blackhockeyjesus (at)


Thank You

It was a blueberry pie, but nothing ever was only a blueberry pie—like this—already, though, cut into pieces—lost—like words and people and trees cut into things as if they weren’t already made, with no effort, of hours and years and as he forked a piece of pie into his mouth, his tongue and the blue sweetness—there—flowed into a whole new river and he blinked back tears because what could he possibly say that would say the rest, too? This blueberry pie was not a blueberry pie and Thank You would be misconstrued.

All, certainly, is too ambitious, but the pie more than the pie did spill past its limits, not an object but, if anything, a symbol that announced a vast weave of happenings. He would leave later that day, get on a plane and fly away, after a summer that had arrived, yesterday, to a blueberry field beneath the sun and they, between, picking. When picking blueberries, you don’t just grab them, one by one; you cup your hand behind a bunch and beckon with your fingers like a rake gathering leaves from the deep green grass, the trees, clouds and sky, all beckoned to gather and be, together, itself, like a blueberry pie, until it isn’t and is, instead, the sun on his neck, sweat, and her emerging into view. The sky was blue and her shorts were blue and his eyes were blue and he watched her, picking blueberries, picking blueberries, picking blueberries, and he knew, secretly, that the blue mysteries of this world were too clear and big to ever think or say.

And when we called it a day, it was blueberries, and she made the day into a pie. She took the time to make a pie with the day. The day was a pie. A blueberry pie. Made with her time, the way she cares, and our day, in the blueberries, picked during the summer, which would end the next day, in the middle of our lives between the grass and the sun and birth and death and this is how, really, a blueberry pie is.

So as he forked a piece of pie into his mouth, his tongue and the blue sweetness, and kissing, all that kissing, thank you, yes, for the pie more than the pie, the time, your time, our time, this summer beyond coming and going and the howling beast on the borderline which separated you from me. 

This is not a pie.



He brought the groceries in. She put them away. This division in labor arose of its own accord after several grocery experiments. In the beginning, they both carried them in and put them away but, after years of buying groceries together, the refined process simply arranged itself. How? Neither could say. A dropped bag here. A misplaced bag of chips there. Collisions. And now this is how it was.

“How you doing?” he asked. She put away the celery and closed the refrigerator.

When she asked him the night before about attending her work party, he did in fact say “Sounds good.” But he wondered now, as he mowed the grass, if he hadn’t said “Sounds good.” with the proper enthusiasm. Was that why she was angry? But he really wanted to go. The enthusiasm that animated the expression of his desire needed some work. “SOUNDS GOOD,” he practiced in the noise of the mower. Too much. “Sounds GOOD!” Maybe. “Sounds gooooood.” Creepy. He killed the mower’s engine and checked his work. Missed a spot.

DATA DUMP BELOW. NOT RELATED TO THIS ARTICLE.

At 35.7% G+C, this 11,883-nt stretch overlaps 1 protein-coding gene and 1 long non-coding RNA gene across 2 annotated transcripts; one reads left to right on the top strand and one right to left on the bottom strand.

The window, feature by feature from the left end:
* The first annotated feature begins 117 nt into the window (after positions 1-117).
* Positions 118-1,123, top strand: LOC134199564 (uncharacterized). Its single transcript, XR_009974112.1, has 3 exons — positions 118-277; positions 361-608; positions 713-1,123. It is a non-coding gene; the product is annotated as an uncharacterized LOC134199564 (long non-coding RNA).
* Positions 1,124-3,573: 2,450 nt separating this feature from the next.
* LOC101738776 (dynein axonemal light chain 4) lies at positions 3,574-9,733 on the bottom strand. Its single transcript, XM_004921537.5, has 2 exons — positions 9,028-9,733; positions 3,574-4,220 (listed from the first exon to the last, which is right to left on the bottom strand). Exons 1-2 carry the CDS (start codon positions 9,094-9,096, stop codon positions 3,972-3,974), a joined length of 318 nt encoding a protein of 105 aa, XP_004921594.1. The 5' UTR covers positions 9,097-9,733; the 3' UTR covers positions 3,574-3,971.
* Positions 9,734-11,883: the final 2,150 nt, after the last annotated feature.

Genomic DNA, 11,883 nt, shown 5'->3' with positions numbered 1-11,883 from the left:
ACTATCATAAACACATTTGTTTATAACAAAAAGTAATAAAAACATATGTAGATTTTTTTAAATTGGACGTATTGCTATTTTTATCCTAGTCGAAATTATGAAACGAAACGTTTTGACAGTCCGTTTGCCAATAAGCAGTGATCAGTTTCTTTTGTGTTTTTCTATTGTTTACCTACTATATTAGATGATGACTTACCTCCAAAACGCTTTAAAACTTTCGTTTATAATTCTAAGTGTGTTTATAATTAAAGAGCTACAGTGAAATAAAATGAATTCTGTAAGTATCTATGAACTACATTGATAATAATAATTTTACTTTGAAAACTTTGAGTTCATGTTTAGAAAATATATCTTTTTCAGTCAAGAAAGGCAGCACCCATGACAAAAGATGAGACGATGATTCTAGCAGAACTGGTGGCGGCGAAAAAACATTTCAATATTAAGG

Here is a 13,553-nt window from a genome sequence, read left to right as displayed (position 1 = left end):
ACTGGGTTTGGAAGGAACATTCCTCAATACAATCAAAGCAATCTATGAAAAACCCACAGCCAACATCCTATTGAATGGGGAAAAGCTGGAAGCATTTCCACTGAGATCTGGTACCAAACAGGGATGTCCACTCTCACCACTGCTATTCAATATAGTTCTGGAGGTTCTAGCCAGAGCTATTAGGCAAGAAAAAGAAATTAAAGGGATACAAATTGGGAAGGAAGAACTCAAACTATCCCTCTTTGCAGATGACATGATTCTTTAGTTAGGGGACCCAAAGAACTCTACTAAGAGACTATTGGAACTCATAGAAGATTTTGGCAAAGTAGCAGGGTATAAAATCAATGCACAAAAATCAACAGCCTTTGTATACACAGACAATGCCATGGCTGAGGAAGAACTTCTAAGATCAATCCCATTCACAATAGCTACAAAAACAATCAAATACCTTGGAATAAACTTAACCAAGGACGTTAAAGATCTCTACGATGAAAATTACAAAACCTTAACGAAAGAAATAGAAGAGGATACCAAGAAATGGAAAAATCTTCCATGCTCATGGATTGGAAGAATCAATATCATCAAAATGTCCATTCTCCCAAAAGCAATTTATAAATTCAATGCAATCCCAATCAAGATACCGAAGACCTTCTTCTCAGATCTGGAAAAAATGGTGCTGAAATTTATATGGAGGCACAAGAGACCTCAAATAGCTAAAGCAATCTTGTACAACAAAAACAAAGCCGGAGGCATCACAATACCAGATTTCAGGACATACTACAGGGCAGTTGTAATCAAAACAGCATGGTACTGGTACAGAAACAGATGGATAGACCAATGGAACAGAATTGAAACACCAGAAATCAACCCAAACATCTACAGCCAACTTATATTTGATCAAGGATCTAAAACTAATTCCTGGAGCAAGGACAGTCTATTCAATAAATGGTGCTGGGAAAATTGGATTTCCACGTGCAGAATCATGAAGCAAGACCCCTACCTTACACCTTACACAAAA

As he undressed to shower, she looked him up and down and smiled with a bounce of her neatly plucked eyebrows. Yes, but why didn’t she answer him in the kitchen?

He watched a football game on TV and questioned his assumption that she was angry. Maybe her silence merely implied that she wasn’t well and didn’t want to talk about it. It has nothing to do with him. Okay, but why didn’t she want to talk about it? Wasn’t he, her husband, a safe harbor for all her woes? Did his lack of enthusiasm when he said “Sounds good.” destroy the space where she could open up and be vulnerable? He noted the new level to which her silence was about him. Okay, maybe she wasn’t well but she didn’t want to burden him with the details. Couples do that for one another all the time. It’s courteous, a good thing. Him again. Okay, maybe she just has cancer and cancer is scary. But?

Maybe she didn’t hear him. That was most definitely probably it.

She read in bed and he wondered why she was angry. He did, he knows, eat the last Klondike Bar. He should’ve grabbed more. They were just at the grocery store. He almost decided that she was angry because he forgot to empty the dishwasher when it occurred to him that, in silence, ambiguity is the place where anything lives. She didn’t respond for an infinite number of reasons and all of them, each one at the same time, inhabited her pregnant silence. She’s pregnant! No. But silence is pregnant with a richness that resists inquiry. Her face blocked half the lamp. He looked at half the lamp. He looked at her face. She appeared in the light that outshines our thoughts about the light. He emerged from this reverie to think You are so fucking beautiful before he fell asleep.

“I’m fine. How R U?” she said and closed her book.


Kingdom of Spain

When we met, you said you liked The Decemberists and a Chilean novelist named Roberto Bolano. This is how I remember you. In barely legible poetry written on postcards of Paul Klees that hang somewhere in Zurich. O, the colors defy names. Imaginary Alps. The pause that tells between church bells. On the dock with your foot dipped in the Kapuas River. Crying in the movies. Love fodder. The Queen of Spain sits in her castle 52 floors above Chicago dining on novels and sad songs. She will not go back. She’s not going back. She will never go back. But I will light the candle to blur distinction between light and shadow for she who hears the cries of the world. Je est un autre. The glaciers are melting; we were never not ocean. For what else a howling beast if not to kiss away? I will ask again tomorrow after I catch a train to your kingdom. 


I (I) Got (Got) Lawn Mower Whack (Whack)

50 seconds of scratchy Yauch. Bow.




The old couple sat in lawn chairs in the skeleton of a house, partially framed. There would be a second story but not now—the carpenters had all gone home. They could’ve been anyone, as we all might, but at the same time, they were themselves particularly.